VIOLA SONATA


Listen: I. Flow

Listen: II. Drift


Performed By: James Dunham, viola and Jeanne Fischer, piano

Movements:
I. Flow II. Drift III. Breathless

Instrumentation:
Viola, piano

Duration: 19 minutes

Premiere:
July 7, 2001 by James Dunham, viola, and Judith Gordon, piano, at the Aspen Music Festival, Aspen, CO

Available From:
Oxford University Press, distributed by Goodmusic Publishing

Composer's Notes:
This program note is based on an interview with the composer published by Stradmagazine.
 
James Dunham and I met while I was working on a commission for the Cleveland String Quartet. We liked each other’s energy and had compatible views about music. I was dazzled by his musicianship and his genial and generous ways. I knew right away that I wanted to compose a viola sonata for him. In fact, the sonata came into my head almost full blown right after I met him.
 
Composing for viola is a particularly rewarding endeavor. Its mid-range lyricism and quiet ways demand a sensitive ear, especially to dynamics. I tend to think in bolder strokes, dynamically speaking. I found that I had to calm my ears down for this work, composing more subtle gestures which are, at the same time, bold. It was James’s playing and musicianship that brought the piece into my head. James has a gift for the supported lyric line—he is able to support a lyric line with deep and strong rhythm, while at the same time never letting you know that.
 
The work is in three movements. I adopted the formality of the sonata much in the same way an architect accepts the shell of a building and rehabilitates the interior. I often draw influences from extra-musical influence. However, this work is about viola and piano, nothing more, nothing less. It seems that when I compose for strings, as in my String Symphony, I focus on the quality of the instrument for its purely communicative powers, leaving any extra-musical interpretation to the listener. As I continue to compose for strings and orchestra, I find that I am focusing less and less on percussion, as was the trend of orchestral music of the 1900s, and more and more on the strings for their infinitely breathing and lyrical qualities. We are a world in search of our own lyrical voice—strings contain the universal within their evolved construction, performance technique, and repertoire.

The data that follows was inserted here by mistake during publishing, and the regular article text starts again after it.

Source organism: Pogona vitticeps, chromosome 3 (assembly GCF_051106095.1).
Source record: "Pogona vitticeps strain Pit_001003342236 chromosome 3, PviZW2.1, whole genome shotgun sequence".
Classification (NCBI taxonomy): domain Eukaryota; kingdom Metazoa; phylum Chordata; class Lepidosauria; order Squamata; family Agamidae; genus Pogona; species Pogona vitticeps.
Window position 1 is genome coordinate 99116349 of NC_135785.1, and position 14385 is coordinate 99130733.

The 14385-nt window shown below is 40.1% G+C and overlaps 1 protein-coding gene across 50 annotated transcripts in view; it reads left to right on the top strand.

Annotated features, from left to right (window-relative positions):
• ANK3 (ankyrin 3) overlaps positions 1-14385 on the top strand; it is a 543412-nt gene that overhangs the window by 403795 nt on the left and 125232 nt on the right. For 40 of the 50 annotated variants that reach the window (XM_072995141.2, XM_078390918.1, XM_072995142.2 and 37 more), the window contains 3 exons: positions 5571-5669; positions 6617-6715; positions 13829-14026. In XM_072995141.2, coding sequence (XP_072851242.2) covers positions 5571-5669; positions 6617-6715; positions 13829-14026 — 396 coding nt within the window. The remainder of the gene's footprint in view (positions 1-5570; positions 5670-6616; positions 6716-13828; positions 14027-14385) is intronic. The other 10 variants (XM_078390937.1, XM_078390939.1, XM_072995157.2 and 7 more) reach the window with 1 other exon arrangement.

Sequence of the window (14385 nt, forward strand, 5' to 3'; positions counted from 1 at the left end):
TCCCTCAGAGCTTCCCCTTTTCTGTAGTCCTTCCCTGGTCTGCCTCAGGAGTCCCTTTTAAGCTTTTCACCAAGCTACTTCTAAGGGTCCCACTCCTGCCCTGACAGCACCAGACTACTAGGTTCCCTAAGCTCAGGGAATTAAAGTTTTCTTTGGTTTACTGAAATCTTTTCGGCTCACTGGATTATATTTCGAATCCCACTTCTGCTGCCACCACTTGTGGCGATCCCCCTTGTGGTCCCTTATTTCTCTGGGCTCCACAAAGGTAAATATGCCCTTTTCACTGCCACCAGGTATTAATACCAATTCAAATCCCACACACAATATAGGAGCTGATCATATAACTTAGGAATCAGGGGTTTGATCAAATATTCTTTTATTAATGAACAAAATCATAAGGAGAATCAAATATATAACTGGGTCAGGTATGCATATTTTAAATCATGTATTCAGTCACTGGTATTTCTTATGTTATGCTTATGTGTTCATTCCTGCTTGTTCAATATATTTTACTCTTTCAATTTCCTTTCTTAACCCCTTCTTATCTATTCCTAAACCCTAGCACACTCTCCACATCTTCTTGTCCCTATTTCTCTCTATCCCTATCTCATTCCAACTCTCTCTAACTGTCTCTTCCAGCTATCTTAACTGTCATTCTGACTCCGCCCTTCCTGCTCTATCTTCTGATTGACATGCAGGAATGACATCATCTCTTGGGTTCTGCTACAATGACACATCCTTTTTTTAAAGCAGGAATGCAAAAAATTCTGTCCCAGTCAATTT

— Libby Larsen

Score Errata:
First movement
m. 15, end of 2nd beat, viola: should be A flat (not natural)
m. 61, first note, viola: should be C natural (not B)
m. 73, last C, viola: should be a half note
m. 81, last beat, piano LH: should be Eb, Db, C, Bb
m. 93: tempo should be 80-84, not 108
m. 98, viola: articulation should be the same as m. 100
m. 114, viola: the two separate 16ths should be up an octave creating three octaves of A in that bar
m.119, piano: third beat should be E D C A in both hands

Second movement
m. 22, viola: dim into the 6/4 bar, then p dim to pp.
ms. 34, viola: triplet should be D-G flat-D
m. 48: no rall.

Third movement
m. 22, tutti: should be played twice: 1x f, 2x p
m. 59, viola: tremolo D, tremolo C, then double notes on the 16ths in the 3rd & 4th beats. Also, the last note of the bar is an E.
m. 60, viola: Back to single notes.
m. 62, tutti: quasi Tempo 1 "I allow the figure at the end of m. 59 to tug me back a bit in tempo so that m. 60 is quasi Pesante and then again at m. 62 I resist the tempo just a bit more, bringing it back more or less to the opening tempo."
m. 62-63, piano: should be bass clef
m. 82, viola: 2nd beat should be G/B flat
m. 85, viola: third beat should be naturals (B-E fifth)
m. 89, viola: last note is an F natural
m. 99, viola: third beat should be naturals (B-E fifth)
m. 141, piano: second chord should have a D on the bottom, rather than C.